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Economics Working Papers, 2014

Copies may be downloaded on pdf, or hard copies may be requested from Joshua Hall, Working Paper Coordinator.


Author(s): Stratford Douglas and Anne Walker
Title: "Coal Mining and the Resource Curse in the Eastern United States."
Abstract: We measure the effect of resource sector dependence on long run income growth using the natural experiment of variation in coal endowments in a set of 409 relatively U.S. counties selected for homogeneity. Using a panel data set that extends over two separate boom and bust cycles (1970-2010), we find that coal dependence significantly reduces growth of per capita county income over the long run. These estimates indicate that a one standard deviation increase in the measure of resource intensity results in an estimated 0.7 percentage point drop in average annual growth rates. We also measure the extent to which the Appalachian coal resource curse operates by providing disincentives to education, and find that the education channel explains only about 15% to 40% of the curse.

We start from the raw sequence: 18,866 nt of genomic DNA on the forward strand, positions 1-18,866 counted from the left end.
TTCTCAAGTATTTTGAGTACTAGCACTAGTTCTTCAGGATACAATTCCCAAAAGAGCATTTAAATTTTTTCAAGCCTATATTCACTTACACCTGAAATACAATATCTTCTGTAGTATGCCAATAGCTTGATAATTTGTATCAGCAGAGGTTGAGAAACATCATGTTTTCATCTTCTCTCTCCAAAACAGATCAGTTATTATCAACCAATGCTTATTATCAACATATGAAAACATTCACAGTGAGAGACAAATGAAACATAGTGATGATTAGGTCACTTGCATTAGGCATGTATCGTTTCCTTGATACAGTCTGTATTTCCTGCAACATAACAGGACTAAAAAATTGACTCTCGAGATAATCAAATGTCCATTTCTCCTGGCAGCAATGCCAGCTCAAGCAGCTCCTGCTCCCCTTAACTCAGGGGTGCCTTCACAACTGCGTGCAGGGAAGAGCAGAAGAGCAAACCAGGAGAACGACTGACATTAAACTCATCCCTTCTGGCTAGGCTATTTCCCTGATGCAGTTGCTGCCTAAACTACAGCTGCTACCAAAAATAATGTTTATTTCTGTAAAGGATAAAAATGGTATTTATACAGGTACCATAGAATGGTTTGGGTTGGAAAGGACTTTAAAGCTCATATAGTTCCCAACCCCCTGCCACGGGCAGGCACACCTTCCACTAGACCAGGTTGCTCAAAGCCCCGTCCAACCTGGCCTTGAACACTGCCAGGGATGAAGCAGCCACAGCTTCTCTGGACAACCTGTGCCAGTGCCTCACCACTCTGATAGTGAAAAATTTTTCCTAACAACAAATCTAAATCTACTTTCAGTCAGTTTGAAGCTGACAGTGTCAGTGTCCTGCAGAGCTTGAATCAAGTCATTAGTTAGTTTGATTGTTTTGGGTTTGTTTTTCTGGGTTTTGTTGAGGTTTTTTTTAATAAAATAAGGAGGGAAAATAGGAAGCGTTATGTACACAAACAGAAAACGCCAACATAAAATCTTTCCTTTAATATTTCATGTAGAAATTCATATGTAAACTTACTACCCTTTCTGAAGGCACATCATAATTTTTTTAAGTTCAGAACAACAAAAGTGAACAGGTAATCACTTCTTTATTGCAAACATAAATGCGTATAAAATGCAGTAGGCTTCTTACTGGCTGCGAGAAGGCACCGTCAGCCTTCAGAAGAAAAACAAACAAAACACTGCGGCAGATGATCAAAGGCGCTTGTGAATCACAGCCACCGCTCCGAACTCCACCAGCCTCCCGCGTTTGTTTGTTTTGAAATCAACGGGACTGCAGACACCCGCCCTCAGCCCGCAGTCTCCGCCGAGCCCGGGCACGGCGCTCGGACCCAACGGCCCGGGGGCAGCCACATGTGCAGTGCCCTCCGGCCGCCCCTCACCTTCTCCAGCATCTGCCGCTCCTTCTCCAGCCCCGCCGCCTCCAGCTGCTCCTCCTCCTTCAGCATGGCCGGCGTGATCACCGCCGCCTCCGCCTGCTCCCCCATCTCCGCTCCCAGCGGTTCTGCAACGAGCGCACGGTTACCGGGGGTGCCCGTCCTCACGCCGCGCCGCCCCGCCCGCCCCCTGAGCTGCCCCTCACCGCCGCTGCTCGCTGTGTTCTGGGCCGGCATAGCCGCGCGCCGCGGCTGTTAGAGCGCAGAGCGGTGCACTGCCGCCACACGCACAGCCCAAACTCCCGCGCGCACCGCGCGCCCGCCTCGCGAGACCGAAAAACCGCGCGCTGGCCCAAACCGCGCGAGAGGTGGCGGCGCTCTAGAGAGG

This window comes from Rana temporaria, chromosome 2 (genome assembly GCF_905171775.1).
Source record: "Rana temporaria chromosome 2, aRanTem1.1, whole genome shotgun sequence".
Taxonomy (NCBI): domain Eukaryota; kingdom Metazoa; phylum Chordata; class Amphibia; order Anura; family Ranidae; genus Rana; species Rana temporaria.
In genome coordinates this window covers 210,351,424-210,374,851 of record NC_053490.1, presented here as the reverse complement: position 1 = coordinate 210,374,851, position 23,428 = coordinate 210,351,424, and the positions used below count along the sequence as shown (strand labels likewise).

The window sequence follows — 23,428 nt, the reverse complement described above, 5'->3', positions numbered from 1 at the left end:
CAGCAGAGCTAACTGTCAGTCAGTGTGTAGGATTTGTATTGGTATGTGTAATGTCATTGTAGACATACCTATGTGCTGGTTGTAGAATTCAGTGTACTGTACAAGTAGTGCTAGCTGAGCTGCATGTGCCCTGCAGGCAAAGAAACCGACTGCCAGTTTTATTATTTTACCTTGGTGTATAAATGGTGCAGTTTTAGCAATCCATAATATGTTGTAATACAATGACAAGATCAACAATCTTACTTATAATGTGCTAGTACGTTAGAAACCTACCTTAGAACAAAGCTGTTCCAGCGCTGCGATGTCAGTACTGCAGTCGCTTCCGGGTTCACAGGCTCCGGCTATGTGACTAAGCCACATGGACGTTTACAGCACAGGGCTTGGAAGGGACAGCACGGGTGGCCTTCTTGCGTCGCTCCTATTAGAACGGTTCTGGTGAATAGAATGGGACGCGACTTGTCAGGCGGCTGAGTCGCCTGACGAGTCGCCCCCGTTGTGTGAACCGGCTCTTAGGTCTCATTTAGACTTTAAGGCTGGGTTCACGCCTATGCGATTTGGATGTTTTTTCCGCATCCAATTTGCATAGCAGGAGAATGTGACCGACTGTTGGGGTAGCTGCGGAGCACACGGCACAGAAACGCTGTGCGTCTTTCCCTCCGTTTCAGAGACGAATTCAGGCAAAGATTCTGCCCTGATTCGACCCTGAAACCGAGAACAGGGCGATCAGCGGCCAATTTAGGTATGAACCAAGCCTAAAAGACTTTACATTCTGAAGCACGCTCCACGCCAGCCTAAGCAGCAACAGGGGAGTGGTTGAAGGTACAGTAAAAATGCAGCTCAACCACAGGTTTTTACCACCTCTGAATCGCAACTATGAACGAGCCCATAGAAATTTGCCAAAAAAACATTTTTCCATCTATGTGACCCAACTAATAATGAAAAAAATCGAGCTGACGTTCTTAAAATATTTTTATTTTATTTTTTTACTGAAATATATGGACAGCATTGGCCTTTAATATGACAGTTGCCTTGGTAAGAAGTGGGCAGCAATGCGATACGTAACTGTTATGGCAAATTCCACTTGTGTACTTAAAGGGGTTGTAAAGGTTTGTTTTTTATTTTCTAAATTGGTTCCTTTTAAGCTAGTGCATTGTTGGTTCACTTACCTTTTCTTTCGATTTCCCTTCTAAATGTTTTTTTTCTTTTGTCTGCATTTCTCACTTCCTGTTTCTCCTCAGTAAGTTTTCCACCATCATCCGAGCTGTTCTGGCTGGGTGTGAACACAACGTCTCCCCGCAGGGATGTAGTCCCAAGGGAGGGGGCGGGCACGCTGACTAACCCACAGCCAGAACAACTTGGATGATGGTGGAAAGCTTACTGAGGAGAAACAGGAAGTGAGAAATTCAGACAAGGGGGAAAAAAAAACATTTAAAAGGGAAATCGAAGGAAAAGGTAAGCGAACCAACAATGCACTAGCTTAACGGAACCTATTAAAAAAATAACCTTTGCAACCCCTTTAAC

Author(s): Eugene Bempong-Nyantakyi, Steven Husted, and Shuichiro Nishioka
Title: "Trade Frictions and Market Access of Developing Countries: A Product-Level Empirical Investigation."
Abstract: This paper examines the effects of trade frictions, including tariffs and a variety of factors that raise trade costs, on export market access at the product level and, in particular, the role these frictions have on the ability of developing countries to access world markets. We find that a variety of trade frictions do serve to limit market access. We find distance and efficiency in trade facilitation are significant determinants of the probability of success in entering foreign markets. We examine whether there are any systematic development-related biases from these frictions that further limit market access for exporters from developing countries. Our results suggest that developing countries are not differentially impacted by these factors. In the spirit of an earlier study by Markusen and Wigle (1990), we also conduct a series of counterfactual exercises to see the impact of significant reductions in trade frictions on developing country market access. In contrast to their results, our findings show that reductions in tariffs do not greatly improve the number of new markets for developing countries. Our results suggest a traditional recommendation to resolve the market access problem for developing countries: expansion and diversification of the industrial base and productivity improvements in the handling of exports. Both are vital preconditions to increasing the number of export markets.